Schneeberg (Fichtel Mountains)

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Schneeberg in October 2006

Schneeberg in October 2006

height 1051  m above sea level NHN
location Bavaria , Germany
Mountains Fichtel Mountains
Dominance 80.7 km →  Nad Ryžovnou ( Ore Mountains )
Notch height 455 m ↓  Oberbrambach ( Bad Brambach )
Coordinates 50 ° 3 '6 "  N , 11 ° 51' 13"  E Coordinates: 50 ° 3 '6 "  N , 11 ° 51' 13"  E
Map of Schneeberg
particularities Backöfele observation tower , telecommunications tower , highest mountain in the Fichtelgebirge and Franconia
Schneeberg in January 2005

The Schneeberg is 1051  m above sea level. NHN the highest mountain in the Fichtelgebirge in northeast Bavaria and at the same time the highest mountain in Franconia and northern Bavaria. You can recognize him from afar by the former telecommunications tower of the Bundeswehr, a memorial to the Cold War . The summit area consists of a sea of ​​granite blocks and a rock castle on which the Backöfele observation tower stands. Military buildings shape the summit.

In terms of nature , it belongs to the main unit of the Hohes Fichtelgebirge (394). It is the highest peak in Upper Franconia .


The name Schneeberg was also interpreted as deriving from snede = border. It is more likely, however, that the long snowfall in the region gave it its name.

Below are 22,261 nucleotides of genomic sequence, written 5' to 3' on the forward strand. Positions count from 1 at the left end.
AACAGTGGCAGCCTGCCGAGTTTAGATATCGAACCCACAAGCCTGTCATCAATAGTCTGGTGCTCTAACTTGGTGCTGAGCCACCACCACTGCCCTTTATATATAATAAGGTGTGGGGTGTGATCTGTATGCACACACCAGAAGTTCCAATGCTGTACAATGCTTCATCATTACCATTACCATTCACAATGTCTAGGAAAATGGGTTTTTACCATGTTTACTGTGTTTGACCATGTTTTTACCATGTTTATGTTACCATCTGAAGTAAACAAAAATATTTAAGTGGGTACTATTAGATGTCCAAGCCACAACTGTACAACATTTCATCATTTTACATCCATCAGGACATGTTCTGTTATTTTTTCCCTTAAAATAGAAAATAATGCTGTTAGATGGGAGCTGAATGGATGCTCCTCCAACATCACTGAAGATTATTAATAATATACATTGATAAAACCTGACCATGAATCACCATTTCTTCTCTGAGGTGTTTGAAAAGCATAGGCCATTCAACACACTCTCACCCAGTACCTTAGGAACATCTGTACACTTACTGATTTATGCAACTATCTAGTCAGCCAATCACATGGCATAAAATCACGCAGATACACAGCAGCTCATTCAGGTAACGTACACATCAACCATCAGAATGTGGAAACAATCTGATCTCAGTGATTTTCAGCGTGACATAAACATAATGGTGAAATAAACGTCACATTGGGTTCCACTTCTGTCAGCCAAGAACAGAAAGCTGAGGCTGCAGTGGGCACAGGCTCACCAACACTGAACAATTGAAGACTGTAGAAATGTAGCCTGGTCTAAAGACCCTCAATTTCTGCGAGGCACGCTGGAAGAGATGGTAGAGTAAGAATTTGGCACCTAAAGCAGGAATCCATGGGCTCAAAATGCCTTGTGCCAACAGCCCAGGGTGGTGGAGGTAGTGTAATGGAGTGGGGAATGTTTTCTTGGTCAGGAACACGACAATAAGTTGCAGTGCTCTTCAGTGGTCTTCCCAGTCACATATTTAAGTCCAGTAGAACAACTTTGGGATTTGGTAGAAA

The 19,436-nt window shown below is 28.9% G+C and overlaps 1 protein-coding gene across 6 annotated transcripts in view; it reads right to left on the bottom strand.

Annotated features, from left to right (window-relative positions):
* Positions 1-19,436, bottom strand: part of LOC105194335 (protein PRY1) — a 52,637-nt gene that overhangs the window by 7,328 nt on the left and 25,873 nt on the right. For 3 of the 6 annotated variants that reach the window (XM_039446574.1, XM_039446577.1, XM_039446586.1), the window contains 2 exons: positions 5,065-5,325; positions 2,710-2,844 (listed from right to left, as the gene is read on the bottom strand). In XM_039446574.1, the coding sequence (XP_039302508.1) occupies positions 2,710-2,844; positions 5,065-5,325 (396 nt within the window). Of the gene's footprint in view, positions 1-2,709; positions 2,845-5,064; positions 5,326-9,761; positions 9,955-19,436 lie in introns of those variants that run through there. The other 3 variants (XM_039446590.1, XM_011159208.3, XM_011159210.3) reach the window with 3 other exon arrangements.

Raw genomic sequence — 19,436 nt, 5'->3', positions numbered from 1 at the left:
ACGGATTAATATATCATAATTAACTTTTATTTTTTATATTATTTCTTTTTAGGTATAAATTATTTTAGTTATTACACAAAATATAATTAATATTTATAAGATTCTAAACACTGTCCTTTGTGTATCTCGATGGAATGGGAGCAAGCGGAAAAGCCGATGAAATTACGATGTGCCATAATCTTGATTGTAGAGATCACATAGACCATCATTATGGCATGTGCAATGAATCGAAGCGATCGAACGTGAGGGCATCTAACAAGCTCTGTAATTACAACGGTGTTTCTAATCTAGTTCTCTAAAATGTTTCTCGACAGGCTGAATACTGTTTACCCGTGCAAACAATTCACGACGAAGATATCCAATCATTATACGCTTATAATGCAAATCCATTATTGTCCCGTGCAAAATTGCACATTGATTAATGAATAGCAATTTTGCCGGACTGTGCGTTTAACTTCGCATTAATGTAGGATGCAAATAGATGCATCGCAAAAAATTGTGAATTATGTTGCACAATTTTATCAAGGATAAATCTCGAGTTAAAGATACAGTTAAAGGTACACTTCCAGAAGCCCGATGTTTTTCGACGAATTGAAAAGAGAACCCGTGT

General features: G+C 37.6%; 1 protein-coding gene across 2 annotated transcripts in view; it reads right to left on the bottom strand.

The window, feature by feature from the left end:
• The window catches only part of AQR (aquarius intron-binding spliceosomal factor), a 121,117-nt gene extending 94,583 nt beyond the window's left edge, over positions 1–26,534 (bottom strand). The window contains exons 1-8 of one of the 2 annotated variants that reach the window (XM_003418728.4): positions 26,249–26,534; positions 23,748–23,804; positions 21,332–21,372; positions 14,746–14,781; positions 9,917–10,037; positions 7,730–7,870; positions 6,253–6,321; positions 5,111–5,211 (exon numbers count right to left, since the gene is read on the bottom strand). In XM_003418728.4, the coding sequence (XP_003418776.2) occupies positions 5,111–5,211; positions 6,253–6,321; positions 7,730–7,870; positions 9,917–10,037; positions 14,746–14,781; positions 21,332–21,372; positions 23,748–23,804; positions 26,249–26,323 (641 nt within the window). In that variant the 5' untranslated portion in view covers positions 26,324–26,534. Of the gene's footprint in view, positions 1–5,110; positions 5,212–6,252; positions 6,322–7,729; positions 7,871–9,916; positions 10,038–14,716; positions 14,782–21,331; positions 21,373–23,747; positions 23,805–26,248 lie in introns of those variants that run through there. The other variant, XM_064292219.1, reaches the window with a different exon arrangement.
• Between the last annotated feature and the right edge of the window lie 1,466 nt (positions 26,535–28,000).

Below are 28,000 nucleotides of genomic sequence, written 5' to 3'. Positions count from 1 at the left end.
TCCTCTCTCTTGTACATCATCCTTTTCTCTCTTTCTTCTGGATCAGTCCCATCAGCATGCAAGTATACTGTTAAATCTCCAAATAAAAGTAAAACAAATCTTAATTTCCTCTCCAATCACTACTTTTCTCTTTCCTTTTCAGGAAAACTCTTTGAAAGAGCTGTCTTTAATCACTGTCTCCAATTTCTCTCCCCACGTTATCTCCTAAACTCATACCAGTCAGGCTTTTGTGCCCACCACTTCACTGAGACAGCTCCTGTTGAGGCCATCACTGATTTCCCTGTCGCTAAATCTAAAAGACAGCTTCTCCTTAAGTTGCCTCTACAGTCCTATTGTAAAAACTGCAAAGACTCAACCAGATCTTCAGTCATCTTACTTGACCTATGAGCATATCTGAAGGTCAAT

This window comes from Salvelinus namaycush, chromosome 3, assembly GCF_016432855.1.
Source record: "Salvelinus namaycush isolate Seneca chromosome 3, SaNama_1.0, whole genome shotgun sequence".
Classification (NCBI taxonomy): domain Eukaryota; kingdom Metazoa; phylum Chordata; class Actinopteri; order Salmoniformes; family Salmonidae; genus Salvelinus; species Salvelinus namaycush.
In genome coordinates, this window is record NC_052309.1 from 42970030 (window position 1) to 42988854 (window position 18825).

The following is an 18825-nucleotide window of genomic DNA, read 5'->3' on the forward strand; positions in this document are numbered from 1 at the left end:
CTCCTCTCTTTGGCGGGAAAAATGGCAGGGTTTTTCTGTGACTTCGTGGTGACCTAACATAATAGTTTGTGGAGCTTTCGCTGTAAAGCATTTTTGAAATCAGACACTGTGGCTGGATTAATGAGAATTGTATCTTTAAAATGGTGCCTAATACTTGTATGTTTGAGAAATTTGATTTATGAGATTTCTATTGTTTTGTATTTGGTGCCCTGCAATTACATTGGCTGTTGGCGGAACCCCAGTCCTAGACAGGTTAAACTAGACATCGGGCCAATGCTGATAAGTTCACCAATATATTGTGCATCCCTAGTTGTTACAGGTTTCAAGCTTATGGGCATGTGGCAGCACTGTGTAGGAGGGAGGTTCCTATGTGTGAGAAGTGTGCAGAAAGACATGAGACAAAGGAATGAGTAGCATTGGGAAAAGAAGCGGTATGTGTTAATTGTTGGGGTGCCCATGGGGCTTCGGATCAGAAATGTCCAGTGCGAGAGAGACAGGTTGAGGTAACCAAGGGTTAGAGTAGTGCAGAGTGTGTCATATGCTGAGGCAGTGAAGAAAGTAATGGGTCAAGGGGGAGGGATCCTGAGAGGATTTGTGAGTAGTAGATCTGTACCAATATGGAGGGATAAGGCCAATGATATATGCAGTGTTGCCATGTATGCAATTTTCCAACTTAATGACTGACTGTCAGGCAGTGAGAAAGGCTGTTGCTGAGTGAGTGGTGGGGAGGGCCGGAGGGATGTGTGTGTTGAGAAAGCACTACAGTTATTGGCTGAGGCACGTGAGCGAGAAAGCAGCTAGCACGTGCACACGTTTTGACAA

The rock group on the highest point is called Backöfele, the name carried over to the observation tower. In the Thirty Years War, the residents of the surrounding towns are said to have fled there and baked their bread there.


The mountain has always had a strategically important meaning because of its wide view. In 1498, Kunz von Wirsberg , captain of the mountain, was instructed by Margrave Friedrich to work out maintenance regulations . On various mountains of the Fichtelgebirge, including on the Schneeberg, waiting towers were built , which had to send fire or smoke signals to the neighboring waiting rooms in the event of danger. In 1520 the Weißenstadters had to set up a permanent guard there. In 1713 the remains of this observation tower were still visible.

In 1879, the Fichtelgebirge section of the German-Austrian Alpine Club (predecessor of the Fichtelgebirgsverein ) built the first simple ascent system on the rock summit, at the same time a simple stone hut was built. A log cabin followed in 1904 and in 1926 the Weißenstadt local group of the Fichtelgebirgsverein built the Backöfele observation tower from oak trunks.

The telecommunications tower in August 2007

The Luftwaffe had a 35 meter high wooden tower built in 1938, the purpose of which was considered secret. In 1942 it burned down for "inexplicable reasons". On November 14, 1951, US forces requisitioned part of the summit and erected various buildings and steel structures for antennas and parabolic mirrors . In 1961, the Bundeswehr took over the area of ​​the summit adjacent to the north and had the telecommunications tower of Telecommunications Sector E built in 1963 , which began operations in 1967. The mountain top was a restricted military area, the baking oven was now "locked in". After the end of the Cold War , the US armed forces left Schneeberg on April 30, 1992, and on March 31, 1993 the German armed forces ceased their military reconnaissance operations. The last soldier left the Schneeberg air defense position on June 30, 1994, and the property was transferred to the Federal Property Administration . The former Bundeswehr tower was leased to the Mannesmann company (now Vodafone ) for mobile communication purposes .